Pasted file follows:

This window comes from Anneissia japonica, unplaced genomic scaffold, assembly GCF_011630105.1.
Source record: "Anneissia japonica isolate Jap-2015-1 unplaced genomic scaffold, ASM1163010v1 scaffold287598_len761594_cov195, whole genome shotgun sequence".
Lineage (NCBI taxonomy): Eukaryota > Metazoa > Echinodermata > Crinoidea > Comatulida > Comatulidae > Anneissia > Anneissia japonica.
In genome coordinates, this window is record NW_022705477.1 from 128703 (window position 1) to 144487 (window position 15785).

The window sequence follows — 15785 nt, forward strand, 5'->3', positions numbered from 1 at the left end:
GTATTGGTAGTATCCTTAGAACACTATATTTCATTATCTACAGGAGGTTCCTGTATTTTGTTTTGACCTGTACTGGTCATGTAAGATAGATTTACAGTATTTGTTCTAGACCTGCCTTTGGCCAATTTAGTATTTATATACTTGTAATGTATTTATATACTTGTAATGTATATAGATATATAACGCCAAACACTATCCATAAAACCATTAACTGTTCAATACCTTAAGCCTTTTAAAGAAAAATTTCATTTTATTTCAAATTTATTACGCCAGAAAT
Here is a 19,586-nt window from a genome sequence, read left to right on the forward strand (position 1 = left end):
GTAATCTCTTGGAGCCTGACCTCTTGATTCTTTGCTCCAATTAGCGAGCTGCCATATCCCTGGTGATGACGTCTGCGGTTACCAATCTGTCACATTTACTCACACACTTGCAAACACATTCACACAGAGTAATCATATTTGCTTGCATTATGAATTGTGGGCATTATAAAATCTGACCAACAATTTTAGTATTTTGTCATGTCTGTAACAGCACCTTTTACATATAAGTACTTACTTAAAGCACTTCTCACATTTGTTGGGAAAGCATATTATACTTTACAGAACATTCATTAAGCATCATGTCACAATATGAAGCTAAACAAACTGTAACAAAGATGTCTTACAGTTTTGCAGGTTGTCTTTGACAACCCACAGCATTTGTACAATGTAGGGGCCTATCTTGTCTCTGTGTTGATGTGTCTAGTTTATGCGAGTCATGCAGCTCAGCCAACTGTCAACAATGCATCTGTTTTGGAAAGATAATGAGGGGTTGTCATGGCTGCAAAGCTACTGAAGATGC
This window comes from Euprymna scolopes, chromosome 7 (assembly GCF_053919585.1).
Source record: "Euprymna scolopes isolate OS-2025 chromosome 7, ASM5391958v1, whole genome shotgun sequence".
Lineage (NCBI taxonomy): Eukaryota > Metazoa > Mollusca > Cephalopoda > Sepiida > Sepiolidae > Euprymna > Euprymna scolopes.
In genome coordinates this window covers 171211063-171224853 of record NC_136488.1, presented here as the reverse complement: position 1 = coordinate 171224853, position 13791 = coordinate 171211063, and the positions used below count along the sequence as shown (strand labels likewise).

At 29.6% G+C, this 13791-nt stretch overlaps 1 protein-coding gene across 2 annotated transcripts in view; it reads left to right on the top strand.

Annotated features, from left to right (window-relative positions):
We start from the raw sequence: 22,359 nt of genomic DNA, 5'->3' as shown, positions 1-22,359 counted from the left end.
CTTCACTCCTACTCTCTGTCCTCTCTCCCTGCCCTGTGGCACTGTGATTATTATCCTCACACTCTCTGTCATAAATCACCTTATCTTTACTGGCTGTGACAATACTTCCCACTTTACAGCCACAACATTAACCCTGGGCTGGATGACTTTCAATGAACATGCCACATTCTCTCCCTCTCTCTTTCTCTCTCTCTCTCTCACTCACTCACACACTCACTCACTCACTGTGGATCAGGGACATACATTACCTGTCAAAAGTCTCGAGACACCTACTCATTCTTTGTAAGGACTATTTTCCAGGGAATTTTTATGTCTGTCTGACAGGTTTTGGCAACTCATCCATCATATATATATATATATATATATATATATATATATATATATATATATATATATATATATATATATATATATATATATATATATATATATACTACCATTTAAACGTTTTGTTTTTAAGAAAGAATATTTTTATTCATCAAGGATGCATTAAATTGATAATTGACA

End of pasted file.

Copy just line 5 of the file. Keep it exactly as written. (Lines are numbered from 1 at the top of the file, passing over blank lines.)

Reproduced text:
The window sequence follows — 15785 nt, forward strand, 5'->3', positions numbered from 1 at the left end: